Democracy and Capitalism: An occasional series

As is so often the case, the Economist asks the right questions but is clueless in its analysis. This is not, as some suppose, because it relies too much on neoclassical interpretive categories. The Economist’s cluelessness in this case arises from its faith in a relationship that until World War II was completely unknown: the supposed positive correlation of democracy and capitalism.

Prior to World War II any suggestion that this correlation was positive was dismissed in precisely the circles most committed to neoclassical economic categories: not only at LSE, but also at Cambridge, not only at Chicago, but also at Harvard and Berkeley. This was because economists prior to WWII recognized that the broadening of the political franchise without a simultaneous broadening of the social franchise was suicide to the republican values and institutions most of them had reason to value. Since few of them valued a broadening of the social franchise, they also dismissed broadening the political franchise.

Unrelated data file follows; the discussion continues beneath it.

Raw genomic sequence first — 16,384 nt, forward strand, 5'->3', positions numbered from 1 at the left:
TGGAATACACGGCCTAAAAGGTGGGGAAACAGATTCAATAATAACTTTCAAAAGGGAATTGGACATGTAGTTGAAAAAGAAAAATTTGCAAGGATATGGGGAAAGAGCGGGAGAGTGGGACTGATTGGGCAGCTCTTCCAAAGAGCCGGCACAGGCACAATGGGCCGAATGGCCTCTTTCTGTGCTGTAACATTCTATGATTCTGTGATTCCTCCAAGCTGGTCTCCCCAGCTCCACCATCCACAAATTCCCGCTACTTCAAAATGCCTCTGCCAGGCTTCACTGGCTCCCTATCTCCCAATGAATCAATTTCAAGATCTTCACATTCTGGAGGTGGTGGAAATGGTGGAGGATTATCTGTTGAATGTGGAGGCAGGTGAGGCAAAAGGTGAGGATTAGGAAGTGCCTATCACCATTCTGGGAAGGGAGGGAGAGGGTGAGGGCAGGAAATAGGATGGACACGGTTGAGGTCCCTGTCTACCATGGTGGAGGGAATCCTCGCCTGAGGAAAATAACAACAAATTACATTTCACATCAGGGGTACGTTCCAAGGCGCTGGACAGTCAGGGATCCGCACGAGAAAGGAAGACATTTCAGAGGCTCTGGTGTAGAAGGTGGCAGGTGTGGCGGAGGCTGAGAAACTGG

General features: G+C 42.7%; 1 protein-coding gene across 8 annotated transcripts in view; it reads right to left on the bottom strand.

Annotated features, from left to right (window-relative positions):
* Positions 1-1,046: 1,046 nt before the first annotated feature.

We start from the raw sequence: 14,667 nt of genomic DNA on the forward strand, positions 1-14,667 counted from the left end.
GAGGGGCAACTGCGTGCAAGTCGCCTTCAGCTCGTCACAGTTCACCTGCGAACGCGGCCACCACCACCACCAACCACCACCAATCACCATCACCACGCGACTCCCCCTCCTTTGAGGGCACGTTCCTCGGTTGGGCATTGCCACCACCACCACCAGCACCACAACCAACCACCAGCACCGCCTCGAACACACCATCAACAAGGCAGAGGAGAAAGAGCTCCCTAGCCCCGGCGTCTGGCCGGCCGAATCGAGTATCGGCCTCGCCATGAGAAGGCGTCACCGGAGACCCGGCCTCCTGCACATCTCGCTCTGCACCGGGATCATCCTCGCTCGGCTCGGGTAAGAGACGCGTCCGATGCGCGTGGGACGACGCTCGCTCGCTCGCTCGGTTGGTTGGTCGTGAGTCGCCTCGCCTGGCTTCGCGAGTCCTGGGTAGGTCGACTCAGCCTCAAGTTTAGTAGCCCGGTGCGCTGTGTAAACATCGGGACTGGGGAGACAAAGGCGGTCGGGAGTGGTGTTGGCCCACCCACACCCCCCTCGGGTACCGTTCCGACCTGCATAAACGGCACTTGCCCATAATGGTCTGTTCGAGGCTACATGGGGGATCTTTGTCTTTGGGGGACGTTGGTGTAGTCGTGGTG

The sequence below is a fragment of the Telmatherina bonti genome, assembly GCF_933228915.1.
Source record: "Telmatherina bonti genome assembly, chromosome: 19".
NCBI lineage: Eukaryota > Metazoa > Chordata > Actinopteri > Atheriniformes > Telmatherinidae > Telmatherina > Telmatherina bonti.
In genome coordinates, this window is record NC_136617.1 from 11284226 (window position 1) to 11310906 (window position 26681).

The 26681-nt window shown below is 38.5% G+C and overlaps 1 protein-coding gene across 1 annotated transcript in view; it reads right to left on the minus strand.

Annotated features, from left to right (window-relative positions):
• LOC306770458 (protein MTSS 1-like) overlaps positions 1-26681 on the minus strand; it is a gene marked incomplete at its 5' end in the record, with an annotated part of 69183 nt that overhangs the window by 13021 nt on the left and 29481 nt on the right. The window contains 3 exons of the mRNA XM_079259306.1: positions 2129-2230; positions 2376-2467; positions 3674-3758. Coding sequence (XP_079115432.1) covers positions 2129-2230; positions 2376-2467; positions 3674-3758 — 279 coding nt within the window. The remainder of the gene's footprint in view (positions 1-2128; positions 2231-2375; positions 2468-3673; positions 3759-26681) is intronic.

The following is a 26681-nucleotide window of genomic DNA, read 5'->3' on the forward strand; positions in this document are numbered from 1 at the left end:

It was the conceit of the Austrian School’s Friedrich von Hayek and von Mises sychophant Milton Friedman that democracy and capitalism somehow naturally suggested one another. What capitalism suggests is consumerism, voting through consumption, voting in order to consume. But consumers are the least well equipped to govern republics. Moreover, in the unregulated, privatized world dreamt by Friedman, those who occupy the lower three quarters of the income hierarchy are doomed to ever declining purchasing power, while those at the top are free to expand the range of their consumer preferences indefinitely.